Less general characters are developed from the more general, until finally the most specialized appear. All vertebrates initially have the same type of skin. Only later does the skin develop fish scales, reptilian scales, bird feathers, or the hair, claws, and nails of mammals. Similarly, the early development of the limb is essentially the same in all vertebrates. Only later do the differences between legs, wings, and arms become apparent.


The embryo of a given species, instead of passing through the adult stages of lower animals, departs more and more from them. The visceral clefts of embryonic birds and mammals do not resemble the gill slits of adult fish in detail. Rather, they resemble the visceral clefts of embryonic fish and other embryonic vertebrates. Whereas fish preserve and elaborate these clefts into true gill slits, mammals convert them into structures such as the eustachian tubes (between the ear and mouth).


Therefore, the early embryo of a higher animal is never like a lower animal, but only like its early embryo. Human embryos never pass through a stage equivalent to an adult fish or bird. Rather, human embryos initially share characteristics in common with fish and avian embryos. Later, the mammalian and other embryos diverge, none of them passing through the stages of the others.

Von Baer also recognized that there is a common pattern to all vertebrate development: the three germ layers give rise to different organs, and this derivation of the organs is constant whether the organism is a fish, a frog, or a chick.


1.1 The reception of von Baer's principles. The acceptance of von Baer's principles and their interpretation over the past hundred years has varied enormously. Recent evidence suggests that one important researcher in the 1800s even fabricated data when his own theory went against these postulates.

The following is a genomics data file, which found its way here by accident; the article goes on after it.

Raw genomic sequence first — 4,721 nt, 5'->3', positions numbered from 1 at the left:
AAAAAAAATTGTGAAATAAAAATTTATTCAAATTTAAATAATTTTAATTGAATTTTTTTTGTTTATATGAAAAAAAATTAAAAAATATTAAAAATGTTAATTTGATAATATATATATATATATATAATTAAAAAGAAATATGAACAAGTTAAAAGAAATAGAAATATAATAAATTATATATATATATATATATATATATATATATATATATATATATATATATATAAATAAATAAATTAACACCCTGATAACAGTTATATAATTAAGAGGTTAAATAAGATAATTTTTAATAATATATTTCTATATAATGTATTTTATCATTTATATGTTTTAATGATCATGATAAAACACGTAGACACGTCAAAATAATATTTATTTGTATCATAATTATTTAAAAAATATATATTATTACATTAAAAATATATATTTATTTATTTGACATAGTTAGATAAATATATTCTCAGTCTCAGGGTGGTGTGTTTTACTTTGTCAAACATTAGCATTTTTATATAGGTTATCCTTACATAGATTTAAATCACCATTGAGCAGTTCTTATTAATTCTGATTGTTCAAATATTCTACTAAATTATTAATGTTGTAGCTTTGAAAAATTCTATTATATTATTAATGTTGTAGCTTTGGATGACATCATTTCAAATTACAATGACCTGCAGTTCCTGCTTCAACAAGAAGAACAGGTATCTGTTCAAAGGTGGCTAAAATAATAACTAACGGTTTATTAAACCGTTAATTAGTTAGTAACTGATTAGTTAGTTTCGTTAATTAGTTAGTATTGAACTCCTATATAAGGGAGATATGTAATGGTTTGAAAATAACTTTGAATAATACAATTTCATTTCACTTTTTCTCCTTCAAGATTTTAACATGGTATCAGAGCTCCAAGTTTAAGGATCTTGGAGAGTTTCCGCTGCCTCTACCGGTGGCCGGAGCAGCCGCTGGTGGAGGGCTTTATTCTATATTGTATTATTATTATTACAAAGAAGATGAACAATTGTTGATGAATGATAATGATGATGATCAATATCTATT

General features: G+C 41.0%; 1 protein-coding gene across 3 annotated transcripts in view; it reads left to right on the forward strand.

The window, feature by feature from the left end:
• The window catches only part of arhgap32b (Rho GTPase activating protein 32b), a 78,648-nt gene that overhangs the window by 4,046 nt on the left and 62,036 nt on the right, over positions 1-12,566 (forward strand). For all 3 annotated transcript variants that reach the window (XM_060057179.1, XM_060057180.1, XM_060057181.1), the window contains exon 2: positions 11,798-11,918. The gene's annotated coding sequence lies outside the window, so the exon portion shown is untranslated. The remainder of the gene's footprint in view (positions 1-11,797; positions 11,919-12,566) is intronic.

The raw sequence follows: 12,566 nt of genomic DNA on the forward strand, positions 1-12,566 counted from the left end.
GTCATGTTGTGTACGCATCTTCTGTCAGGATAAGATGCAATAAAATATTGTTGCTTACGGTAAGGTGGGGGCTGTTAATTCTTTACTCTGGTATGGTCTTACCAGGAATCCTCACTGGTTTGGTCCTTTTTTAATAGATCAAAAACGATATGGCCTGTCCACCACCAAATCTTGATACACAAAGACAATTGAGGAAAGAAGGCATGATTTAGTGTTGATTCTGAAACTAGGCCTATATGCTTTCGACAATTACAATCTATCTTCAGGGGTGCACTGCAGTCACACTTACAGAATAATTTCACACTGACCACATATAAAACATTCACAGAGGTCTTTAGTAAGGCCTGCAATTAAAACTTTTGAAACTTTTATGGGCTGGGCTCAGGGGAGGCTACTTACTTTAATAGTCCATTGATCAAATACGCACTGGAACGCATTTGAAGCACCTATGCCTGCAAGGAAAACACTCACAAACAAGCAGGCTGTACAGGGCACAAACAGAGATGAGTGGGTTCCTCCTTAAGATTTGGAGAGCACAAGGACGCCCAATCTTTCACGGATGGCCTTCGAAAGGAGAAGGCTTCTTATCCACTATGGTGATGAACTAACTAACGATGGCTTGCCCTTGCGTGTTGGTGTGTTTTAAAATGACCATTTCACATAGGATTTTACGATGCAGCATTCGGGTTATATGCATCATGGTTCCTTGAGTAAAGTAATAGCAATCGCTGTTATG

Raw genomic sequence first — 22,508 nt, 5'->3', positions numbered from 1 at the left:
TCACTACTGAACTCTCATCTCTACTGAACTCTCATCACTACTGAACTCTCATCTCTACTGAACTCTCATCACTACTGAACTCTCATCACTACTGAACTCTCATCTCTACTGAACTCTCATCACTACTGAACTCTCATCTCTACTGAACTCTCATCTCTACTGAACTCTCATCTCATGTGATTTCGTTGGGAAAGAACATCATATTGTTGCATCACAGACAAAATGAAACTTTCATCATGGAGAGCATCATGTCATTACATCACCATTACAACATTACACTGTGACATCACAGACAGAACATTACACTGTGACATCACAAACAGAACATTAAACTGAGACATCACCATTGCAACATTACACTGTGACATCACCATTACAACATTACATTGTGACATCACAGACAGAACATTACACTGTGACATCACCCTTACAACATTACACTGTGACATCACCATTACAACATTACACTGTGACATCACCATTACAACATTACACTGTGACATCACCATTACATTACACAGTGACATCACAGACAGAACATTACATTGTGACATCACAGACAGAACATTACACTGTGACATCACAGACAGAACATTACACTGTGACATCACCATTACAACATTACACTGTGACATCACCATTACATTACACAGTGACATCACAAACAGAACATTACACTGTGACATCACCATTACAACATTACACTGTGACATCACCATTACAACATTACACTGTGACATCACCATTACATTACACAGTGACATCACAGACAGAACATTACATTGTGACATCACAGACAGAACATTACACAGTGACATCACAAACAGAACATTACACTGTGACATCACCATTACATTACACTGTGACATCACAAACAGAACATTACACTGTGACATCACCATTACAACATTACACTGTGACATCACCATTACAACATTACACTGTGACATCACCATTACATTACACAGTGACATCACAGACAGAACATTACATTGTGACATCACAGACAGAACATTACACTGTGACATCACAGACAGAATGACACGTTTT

Fate mapping the embryo

By the late 1800s, the cell had been conclusively demonstrated to be the basis for anatomy and physiology. Embryologists, too, began to base their field on the cell. One of the most important programs of descriptive embryology became the tracing of cell lineages: following individual cells to see what they become. In many organisms, this fine a resolution is not possible, but one can label groups of cells to see what that area of the embryo will become. By bringing such studies together, one can construct a fate map. These diagrams “map” the larval or adult structure onto the region of the embryo from which it arose. Fate maps are the bases for experimental embryology, since they provide researchers with information on which portions of the embryo normally become which larval or adult structures. Fate maps of some embryos at the early gastrula stage are shown in Figure 1.6. Fate maps have been generated in several ways.

Figure 1.6. Fate maps of different vertebrate classes at the early gastrula stage.

Figure 1.6

Fate maps of different vertebrate classes at the early gastrula stage. All views are dorsal surface views (looking “down” on the embryo at what will be its back). Despite the different appearances of these adult animals, their fate maps (more...)

Observing living embryos